*These  recommendations  were  prepared  and  endorsed  by  a  national  committee  of  leading  experts  on  existing   protections   –  and  protection  gaps   –  in  US  laws  affecting  refugee  and  immigrant   women  survivors   of   domestic   violence,   sexual   assault,     human   trafficking,   and   gender-­‐based   persecution,   including   ASISTA   Immigration   Assistance,  Casa  de  Esperanza:  National  Latin@  Network  for  Healthy  Families  and  Communities,  The  Center  for   Gender   and   Refugee   Studies,  The   Coalition   to   Abolish   Slavery   and   Trafficking   (CAST),   National  Immigrant  Justice   Center,   National   Immigration   Project   of   the   National   Lawyers   Guild,   the   Tahirih   Justice   Center   and   the   Washington  State  Coalition  Against  Domestic  Violence.     For  more  information  or  to  meet  to  discuss  these  priorities  and  proposals,  please  contact  Cecelia  Levin,  ASISTA   Immigration  Assistance  (cecelia@asistahelp.org)  or  Jeanne  Smoot,  Tahirih  Justice  Center  (jeanne@tahirih.org).    

                                                                                                               
 

4  DHS   has   concluded   that   the   asylum   filing   deadline   should   be   eliminated,   confirming   that   the   agency   expends   resources   without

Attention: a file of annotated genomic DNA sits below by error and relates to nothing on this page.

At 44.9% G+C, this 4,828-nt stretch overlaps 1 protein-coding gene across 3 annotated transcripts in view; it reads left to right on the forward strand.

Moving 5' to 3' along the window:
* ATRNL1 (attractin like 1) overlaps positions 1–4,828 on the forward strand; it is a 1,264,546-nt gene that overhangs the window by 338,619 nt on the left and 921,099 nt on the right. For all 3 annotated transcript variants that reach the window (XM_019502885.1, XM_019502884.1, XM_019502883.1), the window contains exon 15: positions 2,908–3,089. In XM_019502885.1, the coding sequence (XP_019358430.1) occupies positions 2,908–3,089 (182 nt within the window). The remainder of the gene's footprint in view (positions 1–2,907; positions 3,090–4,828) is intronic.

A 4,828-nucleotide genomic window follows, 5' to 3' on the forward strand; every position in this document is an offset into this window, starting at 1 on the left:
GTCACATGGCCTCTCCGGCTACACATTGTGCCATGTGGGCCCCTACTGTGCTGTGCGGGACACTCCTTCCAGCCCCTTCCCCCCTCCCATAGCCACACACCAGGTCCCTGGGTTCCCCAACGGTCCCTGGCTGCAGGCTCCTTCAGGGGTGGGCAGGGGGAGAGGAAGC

helping   uncover   or   deter   fraud   (UNHCR   Washington   Office,   Reaffirming   Protection,   October   2011,   Summary   Report,   p.   18,   at   http://www.unhcrwashington.org/atf/cf/%7BC07EDA5EAC71-­‐4340-­‐8570-­‐194D98BDC139%7D/georgetown.pdf).   The   Administration   has   publicly   pledged   to   work   with   Congress   to   eliminate   the   deadline   (U.S.   Department   of   State,   PRM   Fact   Sheet:   U.S.   Commemorations  Pledges,  7  December  2011,  available  at  http://www.state.gov/j/prm/releases/factsheets/2011/181020.htm).  Several   studies   underscore   this   problem   including   Human   Rights   First,   The   Asylum   Filing   Deadline,   (New   York:   2010)   available   at   http://www.humanrightsfirst.org/wpcontent/uploads/pdf/afd.pdf   and   P.   Schrag,   A.   Schoenholtz,   J.   Ramji-­‐Nogales,   and   J.P.   Dombach,   Rejecting   Refugees:   Homeland   Security’s   Administration   of   the   One-­‐Year   Bar   to   Asylum,   William   and   Mary   Law   Review,   (2010),   available   at   http://wmlawreview.org/files/Schrag.pdf.   For   a   further   examination   of   the   harsh   implications   of   the   one-­‐year   bar   on   women  and  girls  seeking  asylum,  see  report  of  the  Tahirih  Justice  Center,  Precarious  Protection:  How  Unsettled  Policy  and  Current  Laws   Harm   Women   and   Girls   Fleeing   Persecution   (October   2009)   at   pp.   33-­‐39   and   Appendix   C,   pp.   45-­‐46,   available   at   http://www.tahirih.org/site/wp-­‐content/uploads/2009/10/tahirihreport_precariousprotection.pdf.